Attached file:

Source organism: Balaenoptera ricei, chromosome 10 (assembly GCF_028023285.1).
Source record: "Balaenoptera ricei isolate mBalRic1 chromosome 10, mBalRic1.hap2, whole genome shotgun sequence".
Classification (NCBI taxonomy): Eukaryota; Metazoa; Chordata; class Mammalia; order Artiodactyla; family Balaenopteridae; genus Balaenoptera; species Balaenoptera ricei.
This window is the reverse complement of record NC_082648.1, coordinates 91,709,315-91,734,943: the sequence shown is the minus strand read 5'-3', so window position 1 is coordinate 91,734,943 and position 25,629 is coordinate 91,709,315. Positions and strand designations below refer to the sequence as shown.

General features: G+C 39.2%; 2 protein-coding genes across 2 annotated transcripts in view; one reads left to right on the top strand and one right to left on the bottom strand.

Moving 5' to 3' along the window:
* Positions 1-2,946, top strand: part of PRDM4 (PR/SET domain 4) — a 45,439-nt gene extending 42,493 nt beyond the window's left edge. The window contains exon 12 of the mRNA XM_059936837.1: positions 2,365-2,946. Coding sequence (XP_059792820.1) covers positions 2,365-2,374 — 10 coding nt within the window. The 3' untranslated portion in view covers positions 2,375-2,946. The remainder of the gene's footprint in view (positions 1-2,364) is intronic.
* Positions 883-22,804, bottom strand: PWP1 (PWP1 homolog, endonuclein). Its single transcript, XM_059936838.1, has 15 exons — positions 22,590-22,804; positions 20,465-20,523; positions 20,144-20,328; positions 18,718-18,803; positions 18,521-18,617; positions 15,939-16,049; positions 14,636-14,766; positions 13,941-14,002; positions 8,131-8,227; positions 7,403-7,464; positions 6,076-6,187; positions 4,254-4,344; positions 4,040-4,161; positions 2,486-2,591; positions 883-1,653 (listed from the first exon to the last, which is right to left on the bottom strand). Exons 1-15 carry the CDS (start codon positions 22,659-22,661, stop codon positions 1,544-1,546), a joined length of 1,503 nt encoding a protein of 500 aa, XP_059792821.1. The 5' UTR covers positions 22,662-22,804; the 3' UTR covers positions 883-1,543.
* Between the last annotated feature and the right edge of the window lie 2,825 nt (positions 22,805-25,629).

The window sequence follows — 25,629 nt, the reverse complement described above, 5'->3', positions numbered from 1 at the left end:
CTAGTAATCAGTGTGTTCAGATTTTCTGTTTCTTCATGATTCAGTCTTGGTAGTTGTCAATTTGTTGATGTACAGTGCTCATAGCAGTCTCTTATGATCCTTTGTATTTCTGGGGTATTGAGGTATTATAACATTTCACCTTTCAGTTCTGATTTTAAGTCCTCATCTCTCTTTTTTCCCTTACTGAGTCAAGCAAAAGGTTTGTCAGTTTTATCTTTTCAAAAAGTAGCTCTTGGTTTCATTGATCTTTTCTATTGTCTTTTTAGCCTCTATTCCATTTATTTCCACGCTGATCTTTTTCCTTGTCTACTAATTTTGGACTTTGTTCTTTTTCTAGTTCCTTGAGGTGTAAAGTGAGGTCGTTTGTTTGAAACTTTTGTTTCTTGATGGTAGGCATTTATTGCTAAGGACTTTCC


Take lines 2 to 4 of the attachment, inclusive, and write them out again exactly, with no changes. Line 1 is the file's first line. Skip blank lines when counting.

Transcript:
Source record: "Balaenoptera ricei isolate mBalRic1 chromosome 10, mBalRic1.hap2, whole genome shotgun sequence".
Classification (NCBI taxonomy): Eukaryota; Metazoa; Chordata; class Mammalia; order Artiodactyla; family Balaenopteridae; genus Balaenoptera; species Balaenoptera ricei.
This window is the reverse complement of record NC_082648.1, coordinates 91,709,315-91,734,943: the sequence shown is the minus strand read 5'-3', so window position 1 is coordinate 91,734,943 and position 25,629 is coordinate 91,709,315. Positions and strand designations below refer to the sequence as shown.